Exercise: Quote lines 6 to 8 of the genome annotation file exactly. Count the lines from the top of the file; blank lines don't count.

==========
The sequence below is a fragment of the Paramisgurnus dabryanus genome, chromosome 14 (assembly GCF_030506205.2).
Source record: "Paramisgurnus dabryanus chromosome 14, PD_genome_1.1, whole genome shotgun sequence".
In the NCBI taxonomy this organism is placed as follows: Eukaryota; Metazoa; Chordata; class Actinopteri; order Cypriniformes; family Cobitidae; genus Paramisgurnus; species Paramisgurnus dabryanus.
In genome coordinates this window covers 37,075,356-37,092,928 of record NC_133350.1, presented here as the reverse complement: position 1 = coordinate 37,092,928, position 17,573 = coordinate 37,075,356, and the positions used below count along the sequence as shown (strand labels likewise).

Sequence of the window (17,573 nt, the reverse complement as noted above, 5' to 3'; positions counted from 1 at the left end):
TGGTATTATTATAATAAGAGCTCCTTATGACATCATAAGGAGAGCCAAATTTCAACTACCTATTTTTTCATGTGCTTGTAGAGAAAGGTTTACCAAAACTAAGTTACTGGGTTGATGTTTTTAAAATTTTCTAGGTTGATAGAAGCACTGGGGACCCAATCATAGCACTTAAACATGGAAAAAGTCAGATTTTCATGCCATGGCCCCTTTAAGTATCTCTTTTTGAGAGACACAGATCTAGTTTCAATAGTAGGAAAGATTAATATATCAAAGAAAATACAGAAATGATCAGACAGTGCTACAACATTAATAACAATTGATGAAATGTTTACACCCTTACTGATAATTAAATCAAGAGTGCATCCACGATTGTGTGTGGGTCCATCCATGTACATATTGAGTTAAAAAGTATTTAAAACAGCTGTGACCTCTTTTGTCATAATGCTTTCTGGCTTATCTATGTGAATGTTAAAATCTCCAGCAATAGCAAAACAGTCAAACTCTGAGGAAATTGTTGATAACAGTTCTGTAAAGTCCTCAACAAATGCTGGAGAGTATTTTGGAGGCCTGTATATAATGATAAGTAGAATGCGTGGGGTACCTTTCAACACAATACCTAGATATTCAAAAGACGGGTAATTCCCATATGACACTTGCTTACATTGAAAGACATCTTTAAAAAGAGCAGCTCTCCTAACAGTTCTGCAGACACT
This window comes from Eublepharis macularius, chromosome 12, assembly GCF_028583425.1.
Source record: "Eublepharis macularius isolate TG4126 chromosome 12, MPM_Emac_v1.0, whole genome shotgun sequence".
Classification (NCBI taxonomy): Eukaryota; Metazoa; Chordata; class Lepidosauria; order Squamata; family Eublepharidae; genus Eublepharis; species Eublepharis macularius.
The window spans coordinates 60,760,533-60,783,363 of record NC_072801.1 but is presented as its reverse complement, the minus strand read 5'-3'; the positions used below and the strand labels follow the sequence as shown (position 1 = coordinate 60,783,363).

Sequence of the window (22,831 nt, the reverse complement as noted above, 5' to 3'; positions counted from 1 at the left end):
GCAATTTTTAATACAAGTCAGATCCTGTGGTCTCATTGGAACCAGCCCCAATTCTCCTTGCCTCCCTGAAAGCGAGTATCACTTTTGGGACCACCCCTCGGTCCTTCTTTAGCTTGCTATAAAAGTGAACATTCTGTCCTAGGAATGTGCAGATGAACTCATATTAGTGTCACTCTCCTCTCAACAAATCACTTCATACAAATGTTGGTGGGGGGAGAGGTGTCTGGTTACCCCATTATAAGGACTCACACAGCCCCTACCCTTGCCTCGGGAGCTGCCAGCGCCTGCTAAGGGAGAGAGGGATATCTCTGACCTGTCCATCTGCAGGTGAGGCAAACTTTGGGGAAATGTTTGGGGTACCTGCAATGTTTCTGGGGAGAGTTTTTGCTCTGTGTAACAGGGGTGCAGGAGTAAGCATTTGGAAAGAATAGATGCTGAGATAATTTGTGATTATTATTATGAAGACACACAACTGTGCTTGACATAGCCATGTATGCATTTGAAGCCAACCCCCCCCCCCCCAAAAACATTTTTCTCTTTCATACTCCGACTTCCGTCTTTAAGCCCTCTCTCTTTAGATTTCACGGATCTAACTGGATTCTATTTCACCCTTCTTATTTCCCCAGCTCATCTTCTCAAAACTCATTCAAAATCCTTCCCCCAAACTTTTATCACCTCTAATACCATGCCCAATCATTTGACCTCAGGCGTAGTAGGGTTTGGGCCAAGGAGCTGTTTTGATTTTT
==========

TGGTATTATTATAATAAGAGCTCCTTATGACATCATAAGGAGAGCCAAATTTCAACTACCTATTTTTTCATGTGCTTGTAGAGAAAGGTTTACCAAAACTAAGTTACTGGGTTGATGTTTTTAAAATTTTCTAGGTTGATAGAAGCACTGGGGACCCAATCATAGCACTTAAACATGGAAAAAGTCAGATTTTCATGCCATGGCCCCTTTAAGTATCTCTTTTTGAGAGACACAGATCTAGTTTCAATAGTAGGAAAGATTAATATATCAAAGAAAATACAGAAATGATCAGACAGTGCTACAACATTAATAACAATTGATGAAATGTTTACACCCTTACTGATAATTAAATCAAGAGTGCATCCACGATTGTGTGTGGGTCCATCCATGTACATATTGAGTTAAAAAGTATTTAAAACAGCTGTGACCTCTTTTGTCATAATGCTTTCTGGCTTATCTATGTGAATGTTAAAATCTCCAGCAATAGCAAAACAGTCAAACTCTGAGGAAATTGTTGATAACAGTTCTGTAAAGTCCTCAACAAATGCTGGAGAGTATTTTGGAGGCCTGTATATAATGATAAGTAGAATGCGTGGGGTACCTTTCAACACAATACCTAGATATTCAAAAGACGGGTAATTCCCATATGACACTTGCTTACATTGAAAGACATCTTTAAAAAGAGCAGCTCTCCTAACAGTTCTGCAGACACT
This window comes from Eublepharis macularius, chromosome 12, assembly GCF_028583425.1.
Source record: "Eublepharis macularius isolate TG4126 chromosome 12, MPM_Emac_v1.0, whole genome shotgun sequence".